When President Trump decided last September to end the Deferred Action for Childhood Arrivals (DACA) program, he claimed to want a permanent legislative replacement, and set a March 5th deadline, in theory, to push Congress to act. Thus far, the Administration has failed to deliver and young adults and their families in North Carolina are paying the price.
Ongoing court challenges allow DACA recipients to renew their status, but the program is closed to new applications and the future of Dreamers and their families has been thrown into doubt. This the lack of resolution itself is traumatizing DACA recipients, many of whom are or have children.
A new report, based on extensive interviews with educators, counselors, and health professionals, documents the many ways that President Trump’s decision is harming children and families across North Carolina. According to a 2015 survey, roughly one-quarter of DACA recipients have children who are U.S. citizens, and now those children are living with the constant fear of seeing their parents deported and their families torn apart.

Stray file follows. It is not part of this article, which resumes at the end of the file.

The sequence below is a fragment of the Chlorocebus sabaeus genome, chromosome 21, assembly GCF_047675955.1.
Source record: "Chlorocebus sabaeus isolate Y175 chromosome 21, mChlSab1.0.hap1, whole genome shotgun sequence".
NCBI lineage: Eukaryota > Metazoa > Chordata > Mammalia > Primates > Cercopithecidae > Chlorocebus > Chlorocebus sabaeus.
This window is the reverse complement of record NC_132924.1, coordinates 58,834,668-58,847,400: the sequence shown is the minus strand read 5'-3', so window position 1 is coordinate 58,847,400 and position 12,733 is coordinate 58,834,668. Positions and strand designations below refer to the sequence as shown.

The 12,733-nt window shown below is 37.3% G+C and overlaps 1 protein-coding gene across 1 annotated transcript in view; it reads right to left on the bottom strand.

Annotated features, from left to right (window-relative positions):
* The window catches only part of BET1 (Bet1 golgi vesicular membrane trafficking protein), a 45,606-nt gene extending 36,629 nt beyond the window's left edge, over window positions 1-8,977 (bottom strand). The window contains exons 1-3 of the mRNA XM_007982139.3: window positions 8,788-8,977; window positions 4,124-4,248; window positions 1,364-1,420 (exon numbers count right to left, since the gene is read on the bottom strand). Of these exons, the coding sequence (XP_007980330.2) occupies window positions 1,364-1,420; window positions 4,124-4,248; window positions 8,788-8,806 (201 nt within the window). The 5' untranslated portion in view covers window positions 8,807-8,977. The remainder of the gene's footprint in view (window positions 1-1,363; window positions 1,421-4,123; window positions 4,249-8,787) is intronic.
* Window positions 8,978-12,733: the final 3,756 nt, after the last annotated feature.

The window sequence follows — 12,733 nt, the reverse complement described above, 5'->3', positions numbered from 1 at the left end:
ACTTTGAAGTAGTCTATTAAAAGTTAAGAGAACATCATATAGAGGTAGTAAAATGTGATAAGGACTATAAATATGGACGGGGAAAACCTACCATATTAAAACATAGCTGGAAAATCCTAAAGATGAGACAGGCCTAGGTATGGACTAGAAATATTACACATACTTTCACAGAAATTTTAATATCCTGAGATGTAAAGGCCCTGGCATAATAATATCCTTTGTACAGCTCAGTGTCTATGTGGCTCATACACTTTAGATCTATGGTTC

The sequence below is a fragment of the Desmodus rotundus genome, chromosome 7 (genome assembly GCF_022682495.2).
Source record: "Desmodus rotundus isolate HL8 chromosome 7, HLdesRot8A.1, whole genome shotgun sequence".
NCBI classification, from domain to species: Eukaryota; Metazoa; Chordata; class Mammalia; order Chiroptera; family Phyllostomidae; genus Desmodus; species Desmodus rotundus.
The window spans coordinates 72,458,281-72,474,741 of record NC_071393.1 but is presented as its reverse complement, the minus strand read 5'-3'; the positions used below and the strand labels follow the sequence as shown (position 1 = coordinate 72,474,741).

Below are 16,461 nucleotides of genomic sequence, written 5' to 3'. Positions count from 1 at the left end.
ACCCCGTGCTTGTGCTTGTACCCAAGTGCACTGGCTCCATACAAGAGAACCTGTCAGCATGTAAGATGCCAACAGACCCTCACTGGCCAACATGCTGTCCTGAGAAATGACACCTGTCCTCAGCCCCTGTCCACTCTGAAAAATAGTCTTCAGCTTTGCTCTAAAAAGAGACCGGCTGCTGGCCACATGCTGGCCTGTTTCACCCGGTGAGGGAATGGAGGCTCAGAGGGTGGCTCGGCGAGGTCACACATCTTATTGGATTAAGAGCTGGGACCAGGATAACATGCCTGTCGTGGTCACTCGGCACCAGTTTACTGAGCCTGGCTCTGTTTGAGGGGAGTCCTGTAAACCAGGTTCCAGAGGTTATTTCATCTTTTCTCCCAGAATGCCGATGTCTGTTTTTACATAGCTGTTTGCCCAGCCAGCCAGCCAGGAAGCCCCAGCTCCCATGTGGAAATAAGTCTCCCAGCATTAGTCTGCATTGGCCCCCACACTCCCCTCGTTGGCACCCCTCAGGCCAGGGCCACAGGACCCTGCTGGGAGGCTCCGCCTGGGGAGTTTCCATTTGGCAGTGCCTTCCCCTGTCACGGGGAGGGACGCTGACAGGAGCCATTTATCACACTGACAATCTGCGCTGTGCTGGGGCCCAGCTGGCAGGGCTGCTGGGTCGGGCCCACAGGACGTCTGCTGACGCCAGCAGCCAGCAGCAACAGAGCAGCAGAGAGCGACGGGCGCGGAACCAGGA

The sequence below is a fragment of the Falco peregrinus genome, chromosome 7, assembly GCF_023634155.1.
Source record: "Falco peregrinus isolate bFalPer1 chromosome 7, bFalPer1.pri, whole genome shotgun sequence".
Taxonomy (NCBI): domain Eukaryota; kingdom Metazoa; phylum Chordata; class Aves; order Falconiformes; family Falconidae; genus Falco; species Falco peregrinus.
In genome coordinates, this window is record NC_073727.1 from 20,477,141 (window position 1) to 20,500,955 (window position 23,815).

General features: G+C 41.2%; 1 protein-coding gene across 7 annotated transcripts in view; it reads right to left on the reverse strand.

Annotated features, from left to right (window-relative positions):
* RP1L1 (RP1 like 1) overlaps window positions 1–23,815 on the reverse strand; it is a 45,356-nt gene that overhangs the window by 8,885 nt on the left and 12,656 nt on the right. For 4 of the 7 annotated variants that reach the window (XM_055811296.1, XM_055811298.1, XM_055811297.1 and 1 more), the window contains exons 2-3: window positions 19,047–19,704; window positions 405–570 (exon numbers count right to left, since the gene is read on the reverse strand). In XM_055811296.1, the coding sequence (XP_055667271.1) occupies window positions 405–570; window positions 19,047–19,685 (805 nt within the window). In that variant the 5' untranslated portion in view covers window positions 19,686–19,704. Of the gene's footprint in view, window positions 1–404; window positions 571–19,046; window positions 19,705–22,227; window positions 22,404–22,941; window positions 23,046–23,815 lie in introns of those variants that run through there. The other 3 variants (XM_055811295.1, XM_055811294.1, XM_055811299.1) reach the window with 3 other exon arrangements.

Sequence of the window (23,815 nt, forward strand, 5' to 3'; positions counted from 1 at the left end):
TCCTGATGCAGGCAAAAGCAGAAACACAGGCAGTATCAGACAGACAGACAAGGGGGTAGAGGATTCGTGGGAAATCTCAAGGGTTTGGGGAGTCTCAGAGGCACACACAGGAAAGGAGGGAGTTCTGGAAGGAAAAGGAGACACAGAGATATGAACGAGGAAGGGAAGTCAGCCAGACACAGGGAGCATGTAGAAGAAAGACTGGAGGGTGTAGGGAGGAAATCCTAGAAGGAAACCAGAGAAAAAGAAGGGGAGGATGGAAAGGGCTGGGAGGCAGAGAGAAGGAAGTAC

“One little boy was writing down what he knew how to cook—peanut butter sandwiches and cheese sandwiches—in order to reassure his frightened five-year-old sister that they would be okay if their parents were deported.”
Regardless of whether President Trump understands the weight of his actions, he chose to dismantle a program that made children feel more secure and less afraid (a recent study found that children of mothers who were eligible for DACA were much less likely to be diagnosed with adjustment and anxiety disorders). Now, young children are being exposed to levels of stress and anxiety that can leave lifelong physical and emotional damage.
And the harm doesn’t end with the families directly impacted. Classmates of children and the broader communities where families live are affected by the uncertainty and the potential loss of neighbors, friends, workers and consumers.
Reasonable people can disagree about what sensible and just immigration policy looks like, but children don’t have to suffer while that debate plays out. Leaders in Washington should spare children and families needless trauma, heed what the overwhelming majority of Americans want to see happen, and pass legislation to make DACA protections permanent.